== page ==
Solar energy arrives at Woodruff, four District 150 teachers achieve National Certification
Solar panels at Woodruff Career and Technical Center are now active and producing energy.
At Monday night’s Board of Education meeting, representatives from Ruyle Mechanical Services and Peoria Public Schools made a presentation to the Board outlining the construction process, which began in 2019 with a $1.6 million award from the E.D. Edwards Coal Plant Grant.
The newly updated roof at Woodruff holds 545 panels, covering a total of over 17,000 square feet with a total cost of $680,000 with an additional $100,000 worth of other purchases for the project from other local businesses.
According to Ruyle representatives, the estimated annual production is over 318,000 kWhs, which would save the District approximately $16,000 and offset 226 metric tons of carbon dioxide per year.
The system also includes online connections for students to actively monitor solar production as part of their curriculum. Michael Brix leads the classes covering renewable energy at Woodruff, and he says there are a variety of benefits, both educational and functional.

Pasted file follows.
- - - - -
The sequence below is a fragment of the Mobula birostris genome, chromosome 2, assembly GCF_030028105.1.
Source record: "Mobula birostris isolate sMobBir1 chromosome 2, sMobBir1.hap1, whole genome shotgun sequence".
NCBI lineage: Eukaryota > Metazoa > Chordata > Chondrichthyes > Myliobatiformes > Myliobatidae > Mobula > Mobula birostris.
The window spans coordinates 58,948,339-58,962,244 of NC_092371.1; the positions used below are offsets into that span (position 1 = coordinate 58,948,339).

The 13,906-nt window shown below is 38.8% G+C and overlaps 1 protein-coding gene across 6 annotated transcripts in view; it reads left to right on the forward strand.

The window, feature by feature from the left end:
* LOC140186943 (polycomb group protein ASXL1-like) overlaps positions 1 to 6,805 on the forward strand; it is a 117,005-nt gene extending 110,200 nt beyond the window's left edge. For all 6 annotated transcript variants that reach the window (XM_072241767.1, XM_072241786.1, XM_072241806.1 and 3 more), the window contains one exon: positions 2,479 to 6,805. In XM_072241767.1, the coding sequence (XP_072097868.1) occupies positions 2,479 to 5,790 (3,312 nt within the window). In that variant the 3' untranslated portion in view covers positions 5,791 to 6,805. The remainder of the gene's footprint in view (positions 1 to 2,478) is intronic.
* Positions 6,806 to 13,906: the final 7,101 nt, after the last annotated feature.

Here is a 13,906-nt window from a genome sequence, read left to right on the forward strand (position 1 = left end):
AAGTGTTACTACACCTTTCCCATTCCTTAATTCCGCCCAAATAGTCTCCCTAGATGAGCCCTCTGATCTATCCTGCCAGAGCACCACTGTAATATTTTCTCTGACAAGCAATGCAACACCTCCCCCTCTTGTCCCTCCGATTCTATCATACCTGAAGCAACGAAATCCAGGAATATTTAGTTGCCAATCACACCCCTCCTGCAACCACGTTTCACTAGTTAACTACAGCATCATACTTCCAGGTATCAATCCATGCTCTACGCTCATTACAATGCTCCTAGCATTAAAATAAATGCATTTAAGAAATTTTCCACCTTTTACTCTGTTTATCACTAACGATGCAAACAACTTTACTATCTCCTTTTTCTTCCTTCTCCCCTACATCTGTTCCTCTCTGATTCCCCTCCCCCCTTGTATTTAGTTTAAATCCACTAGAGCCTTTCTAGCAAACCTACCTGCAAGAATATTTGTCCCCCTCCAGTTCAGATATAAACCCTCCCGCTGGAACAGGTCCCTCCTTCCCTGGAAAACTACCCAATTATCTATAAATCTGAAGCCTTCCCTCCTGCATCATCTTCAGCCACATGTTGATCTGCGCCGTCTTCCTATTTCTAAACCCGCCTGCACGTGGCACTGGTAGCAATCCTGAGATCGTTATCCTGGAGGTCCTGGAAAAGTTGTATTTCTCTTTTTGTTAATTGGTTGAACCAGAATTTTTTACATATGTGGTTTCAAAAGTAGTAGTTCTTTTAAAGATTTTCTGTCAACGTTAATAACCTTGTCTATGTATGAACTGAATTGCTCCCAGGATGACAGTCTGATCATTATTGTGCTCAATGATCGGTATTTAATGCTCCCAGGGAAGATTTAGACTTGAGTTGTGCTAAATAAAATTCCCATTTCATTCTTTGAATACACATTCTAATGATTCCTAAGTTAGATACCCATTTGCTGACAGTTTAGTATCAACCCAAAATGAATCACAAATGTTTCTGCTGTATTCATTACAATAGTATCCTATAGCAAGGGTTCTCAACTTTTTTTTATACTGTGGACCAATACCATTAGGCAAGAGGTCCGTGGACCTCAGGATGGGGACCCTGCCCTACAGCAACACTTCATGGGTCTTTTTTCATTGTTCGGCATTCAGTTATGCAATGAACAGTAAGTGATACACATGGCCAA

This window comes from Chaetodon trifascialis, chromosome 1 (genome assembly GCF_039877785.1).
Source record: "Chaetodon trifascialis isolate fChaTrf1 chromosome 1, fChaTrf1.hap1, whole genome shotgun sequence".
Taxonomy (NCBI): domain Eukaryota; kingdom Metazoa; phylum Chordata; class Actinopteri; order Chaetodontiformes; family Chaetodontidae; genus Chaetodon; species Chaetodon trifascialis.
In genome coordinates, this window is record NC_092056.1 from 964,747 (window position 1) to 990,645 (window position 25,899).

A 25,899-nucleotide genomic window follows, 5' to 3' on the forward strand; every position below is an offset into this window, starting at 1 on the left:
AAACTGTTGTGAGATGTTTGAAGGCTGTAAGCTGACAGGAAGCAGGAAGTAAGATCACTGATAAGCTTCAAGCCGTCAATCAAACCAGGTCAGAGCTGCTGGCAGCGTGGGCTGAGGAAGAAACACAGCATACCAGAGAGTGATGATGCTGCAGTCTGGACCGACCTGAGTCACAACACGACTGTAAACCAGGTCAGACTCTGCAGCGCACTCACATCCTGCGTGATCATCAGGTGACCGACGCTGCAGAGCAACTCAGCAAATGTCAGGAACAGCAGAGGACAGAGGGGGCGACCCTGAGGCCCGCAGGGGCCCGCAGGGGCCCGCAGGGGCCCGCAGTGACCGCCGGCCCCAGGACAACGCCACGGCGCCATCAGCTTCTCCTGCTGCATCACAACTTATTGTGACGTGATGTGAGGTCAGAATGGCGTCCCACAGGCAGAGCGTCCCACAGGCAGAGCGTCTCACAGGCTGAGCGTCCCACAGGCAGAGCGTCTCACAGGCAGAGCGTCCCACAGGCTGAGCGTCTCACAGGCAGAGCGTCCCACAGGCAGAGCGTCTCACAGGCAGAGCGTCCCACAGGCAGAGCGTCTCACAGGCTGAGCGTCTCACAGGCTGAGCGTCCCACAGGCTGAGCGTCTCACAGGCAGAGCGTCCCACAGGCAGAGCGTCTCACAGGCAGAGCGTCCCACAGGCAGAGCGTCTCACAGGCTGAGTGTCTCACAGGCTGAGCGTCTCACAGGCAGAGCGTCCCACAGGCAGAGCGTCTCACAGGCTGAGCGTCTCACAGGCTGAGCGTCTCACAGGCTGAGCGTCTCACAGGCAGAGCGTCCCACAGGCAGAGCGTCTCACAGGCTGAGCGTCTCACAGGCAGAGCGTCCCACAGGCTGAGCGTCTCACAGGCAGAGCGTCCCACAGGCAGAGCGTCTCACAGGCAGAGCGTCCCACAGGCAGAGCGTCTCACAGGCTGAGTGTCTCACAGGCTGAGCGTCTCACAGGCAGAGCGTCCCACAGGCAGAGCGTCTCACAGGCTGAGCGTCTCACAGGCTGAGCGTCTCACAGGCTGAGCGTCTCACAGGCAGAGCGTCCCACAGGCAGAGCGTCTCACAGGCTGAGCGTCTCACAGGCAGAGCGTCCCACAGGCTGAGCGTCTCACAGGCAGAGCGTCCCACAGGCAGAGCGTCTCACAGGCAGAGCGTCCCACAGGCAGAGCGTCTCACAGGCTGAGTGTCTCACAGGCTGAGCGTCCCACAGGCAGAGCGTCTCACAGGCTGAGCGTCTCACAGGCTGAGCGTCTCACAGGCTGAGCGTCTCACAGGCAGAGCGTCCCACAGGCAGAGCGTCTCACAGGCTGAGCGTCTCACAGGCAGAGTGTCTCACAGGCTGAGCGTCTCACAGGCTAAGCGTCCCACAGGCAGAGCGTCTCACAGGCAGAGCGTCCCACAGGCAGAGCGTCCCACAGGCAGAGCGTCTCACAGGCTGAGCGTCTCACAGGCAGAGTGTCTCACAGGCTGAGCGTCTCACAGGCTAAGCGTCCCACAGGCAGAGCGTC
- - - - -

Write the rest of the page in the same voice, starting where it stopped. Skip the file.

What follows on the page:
“The students will be able to see the value of being conscious of the energy we use, and [will be] looking to see what amount of energy the panels do offset for us,” said Brix. “It is exciting for us.”
The Board also recognized four teachers in the District who had received certification from the National Board of Professional Teaching Standards (NBPTS). According to the NBPTS website, the process results in the “highest certification a teacher may obtain.” The four teachers certified were Emily Dawson, Shannon Sailer, Michelle Salazar, Lauren Wulf.
Amy Smith, Director of the National Board Resource Center housed at Illinois State University, emphasizes the impact of certified teachers in the classroom.
“There’s more than a decade of research from across the country that confirms that students taught by National Board certified teachers learn more than students taught by non-National Board certified teachers,” said Smith. “This is even greater for students that come from low-income communities.”
The Board expressed gratitude to the teachers who had taken on the two-year process of certification, some having completed the process during remote learning.